A charity which campaigns on behalf of blind and visually impaired people is urging the Government to introduce legislation to prevent ‘further discrimination’ against disabled people through the use of shared space road design.
Shared space schemes – where features such as kerbs, road surface markings, designated crossing places and traffic signs are removed – have been introduced in a number of town centres in recent years.
Shared space is intended to create a safer road environment – based on the theory that drivers will reduce their speed because of uncertainty over who has priority.
However, shared space is not without controversy, with concerns regularly raised about how the schemes adversely affect the safety of blind and disabled pedestrians.
In July 2018, the Government told local authorities to pause the development of shared space schemes while it reviews and updates its guidance – before relaxing this advice the following month.
The National Federation of the Blind UK (NFBUK) – which has continually campaigned against the use of shared space – is ‘very concerned’ with how Government is managing the issue.
On 10 January, NFBUK submitted a petition to 10 Downing Street, calling for an ‘immediate halt’ to the introduction of shared space road layouts in residential and urban locations – including schemes currently going through planning.
The petition – backed by 112 charities covering a wide range of disabilities – also asks the Government to conduct an ‘urgent accessibility audit’ on all existing shared space schemes and carry out ‘remedial works to ensure safe access for all’.
The NFBUK petition reads: “Although we welcome the Government acknowledging that shared space is a problem for disabled people, we, along with the other organisations which have signed this petition, are very concerned regarding how the issue is being managed.
“We therefore appeal to the Government to enforce Equality Legislation and to prevent any further discrimination against deaf and disabled people through the use of shared space road design.”
The petition was delivered to Downing Street by Michelle Hough, mother of 11-year-old deaf and blind girl Millie, who blocked off entry to a new housing development over fears for her daughter’s safety.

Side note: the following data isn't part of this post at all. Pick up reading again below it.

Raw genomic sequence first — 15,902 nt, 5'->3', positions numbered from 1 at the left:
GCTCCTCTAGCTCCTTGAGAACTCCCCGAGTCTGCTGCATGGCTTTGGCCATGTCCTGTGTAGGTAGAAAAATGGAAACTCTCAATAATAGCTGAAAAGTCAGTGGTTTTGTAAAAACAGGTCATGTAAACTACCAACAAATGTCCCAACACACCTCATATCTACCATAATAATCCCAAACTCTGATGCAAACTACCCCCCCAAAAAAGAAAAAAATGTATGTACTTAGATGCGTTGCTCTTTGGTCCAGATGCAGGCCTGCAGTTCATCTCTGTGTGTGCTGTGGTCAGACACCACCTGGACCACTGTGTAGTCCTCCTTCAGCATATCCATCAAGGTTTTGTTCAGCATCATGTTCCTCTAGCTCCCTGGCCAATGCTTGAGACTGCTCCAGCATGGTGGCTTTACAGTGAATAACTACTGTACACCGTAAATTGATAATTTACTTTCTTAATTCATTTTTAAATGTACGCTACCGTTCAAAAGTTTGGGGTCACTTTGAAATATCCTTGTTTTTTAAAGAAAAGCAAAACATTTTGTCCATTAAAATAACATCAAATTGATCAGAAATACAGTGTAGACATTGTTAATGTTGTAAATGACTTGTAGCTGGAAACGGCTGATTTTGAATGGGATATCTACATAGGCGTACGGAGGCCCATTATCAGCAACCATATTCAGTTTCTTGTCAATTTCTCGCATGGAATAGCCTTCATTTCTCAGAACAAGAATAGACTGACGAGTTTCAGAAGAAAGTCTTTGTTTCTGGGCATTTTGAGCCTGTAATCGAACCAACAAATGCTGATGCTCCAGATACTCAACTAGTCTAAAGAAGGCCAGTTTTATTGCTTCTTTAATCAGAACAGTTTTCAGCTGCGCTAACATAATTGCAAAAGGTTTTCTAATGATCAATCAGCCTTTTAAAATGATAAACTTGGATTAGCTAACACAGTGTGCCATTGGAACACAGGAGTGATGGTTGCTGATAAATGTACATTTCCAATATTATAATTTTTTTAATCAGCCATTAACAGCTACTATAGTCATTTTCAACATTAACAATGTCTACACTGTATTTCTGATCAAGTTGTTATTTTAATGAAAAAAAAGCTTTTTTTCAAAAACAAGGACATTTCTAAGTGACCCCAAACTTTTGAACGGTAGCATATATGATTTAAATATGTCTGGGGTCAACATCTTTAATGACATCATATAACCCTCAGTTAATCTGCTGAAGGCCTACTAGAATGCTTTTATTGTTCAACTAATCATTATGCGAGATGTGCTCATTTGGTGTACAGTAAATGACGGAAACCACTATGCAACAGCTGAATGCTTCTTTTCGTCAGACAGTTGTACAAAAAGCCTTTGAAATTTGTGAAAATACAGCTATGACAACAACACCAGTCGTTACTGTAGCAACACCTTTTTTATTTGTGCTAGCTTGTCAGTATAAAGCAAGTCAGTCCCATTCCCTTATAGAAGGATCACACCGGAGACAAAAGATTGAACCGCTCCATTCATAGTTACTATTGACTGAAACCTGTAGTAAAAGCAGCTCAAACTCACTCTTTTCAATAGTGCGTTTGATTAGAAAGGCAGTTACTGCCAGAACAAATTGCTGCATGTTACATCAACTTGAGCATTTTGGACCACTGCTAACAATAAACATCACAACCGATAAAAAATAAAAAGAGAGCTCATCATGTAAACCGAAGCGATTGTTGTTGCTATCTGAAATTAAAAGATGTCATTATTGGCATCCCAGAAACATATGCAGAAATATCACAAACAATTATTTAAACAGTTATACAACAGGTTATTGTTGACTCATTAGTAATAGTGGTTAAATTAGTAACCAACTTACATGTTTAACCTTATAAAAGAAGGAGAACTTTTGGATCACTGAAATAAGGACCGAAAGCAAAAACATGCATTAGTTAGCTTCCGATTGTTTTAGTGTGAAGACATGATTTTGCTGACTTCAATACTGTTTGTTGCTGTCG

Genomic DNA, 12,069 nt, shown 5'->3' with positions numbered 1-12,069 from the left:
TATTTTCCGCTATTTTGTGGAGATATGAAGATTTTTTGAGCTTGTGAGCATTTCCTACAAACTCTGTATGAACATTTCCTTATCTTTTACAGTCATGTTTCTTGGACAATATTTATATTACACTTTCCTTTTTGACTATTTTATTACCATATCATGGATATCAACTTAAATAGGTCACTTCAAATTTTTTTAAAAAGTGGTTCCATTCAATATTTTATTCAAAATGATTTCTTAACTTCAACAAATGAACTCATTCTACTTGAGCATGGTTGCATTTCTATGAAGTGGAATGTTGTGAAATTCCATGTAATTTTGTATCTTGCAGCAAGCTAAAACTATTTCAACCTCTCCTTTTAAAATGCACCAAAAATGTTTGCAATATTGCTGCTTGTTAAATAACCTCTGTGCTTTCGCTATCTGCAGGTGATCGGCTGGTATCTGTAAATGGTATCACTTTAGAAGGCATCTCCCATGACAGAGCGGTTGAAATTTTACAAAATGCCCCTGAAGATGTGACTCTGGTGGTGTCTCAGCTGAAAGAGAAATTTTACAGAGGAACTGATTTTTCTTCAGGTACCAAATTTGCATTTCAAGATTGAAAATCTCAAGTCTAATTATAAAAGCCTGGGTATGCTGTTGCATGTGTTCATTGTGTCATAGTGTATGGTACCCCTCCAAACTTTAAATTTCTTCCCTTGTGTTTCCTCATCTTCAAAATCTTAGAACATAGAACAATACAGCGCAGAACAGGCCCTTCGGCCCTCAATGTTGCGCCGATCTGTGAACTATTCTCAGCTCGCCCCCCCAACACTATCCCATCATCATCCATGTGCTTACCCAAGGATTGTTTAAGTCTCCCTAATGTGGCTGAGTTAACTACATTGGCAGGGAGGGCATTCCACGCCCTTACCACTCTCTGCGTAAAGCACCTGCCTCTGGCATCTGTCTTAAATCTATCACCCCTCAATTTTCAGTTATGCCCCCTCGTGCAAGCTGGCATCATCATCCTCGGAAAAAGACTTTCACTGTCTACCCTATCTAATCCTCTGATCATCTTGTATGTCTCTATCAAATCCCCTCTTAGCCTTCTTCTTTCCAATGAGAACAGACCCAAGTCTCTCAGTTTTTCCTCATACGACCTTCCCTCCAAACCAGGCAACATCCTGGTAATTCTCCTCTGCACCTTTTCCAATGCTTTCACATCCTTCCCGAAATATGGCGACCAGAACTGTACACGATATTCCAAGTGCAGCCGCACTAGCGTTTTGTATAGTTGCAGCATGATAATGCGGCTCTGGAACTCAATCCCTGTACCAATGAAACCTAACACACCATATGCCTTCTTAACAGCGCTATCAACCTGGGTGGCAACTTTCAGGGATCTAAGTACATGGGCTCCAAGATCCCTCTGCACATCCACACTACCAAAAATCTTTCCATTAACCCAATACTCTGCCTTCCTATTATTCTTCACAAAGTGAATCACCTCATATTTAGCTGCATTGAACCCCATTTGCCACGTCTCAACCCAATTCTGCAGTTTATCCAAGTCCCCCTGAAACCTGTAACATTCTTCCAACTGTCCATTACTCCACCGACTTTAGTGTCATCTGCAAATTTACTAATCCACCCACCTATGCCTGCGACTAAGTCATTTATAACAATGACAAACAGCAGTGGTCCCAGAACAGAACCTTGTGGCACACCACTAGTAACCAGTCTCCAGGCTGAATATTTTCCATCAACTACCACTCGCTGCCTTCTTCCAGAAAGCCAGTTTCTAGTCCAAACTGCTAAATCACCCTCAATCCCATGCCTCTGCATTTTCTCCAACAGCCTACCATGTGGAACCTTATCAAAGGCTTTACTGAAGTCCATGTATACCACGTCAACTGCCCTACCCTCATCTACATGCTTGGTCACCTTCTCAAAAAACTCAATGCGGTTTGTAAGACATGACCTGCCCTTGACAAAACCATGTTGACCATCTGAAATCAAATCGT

Michelle parked her car across a roadway accessing the new estate being built next to her family home in St Agnes, Cornwall in September 2018 – when she realised the road had been designed without pavements.
Michelle Hough said: “I have continually raised this issue and have been ignored. It is blatant discrimination against disabled people and it has to stop.”
The petition is supported by Lord Holmes of Richmond MBE, who has been blind since the age of 14 and is a long-time campaigner against shared space.
Lord Holmes said: “Shared space is not a safe place; overzealous councils are risking public safety for aesthetics and the result is confusion, chaos, unnecessary cost and catastrophe.
“In July (2018) I was celebrating the fact that the Government had adopted one of the recommendations from my report (published in 2015) and written to all local authorities asking them to pause shared space schemes.
“But just a few weeks later a ‘clarification’ letter distributed to local authorities said the pause should apply only to level surface schemes in high traffic areas.
“Rather than providing clarity, the Government has given the green light to local authorities now forging ahead with these death traps.”
Andrew Hodgson, president of the NFBUK, added: “Millie’s case clearly highlights how out of touch some local authorities and the Government are when it comes to designing accessible environments for disabled people, especially those those with sensory loss.
“A pavement gives the opportunity for a blind person to access the local area knowing that they will not walk into moving traffic and this is as important in any housing estates as it is in any town or city centre.
“The Government needs to take immediate action to halt all shared space road designs and insist that local authorities review and modify existing schemes to ensure access for all.”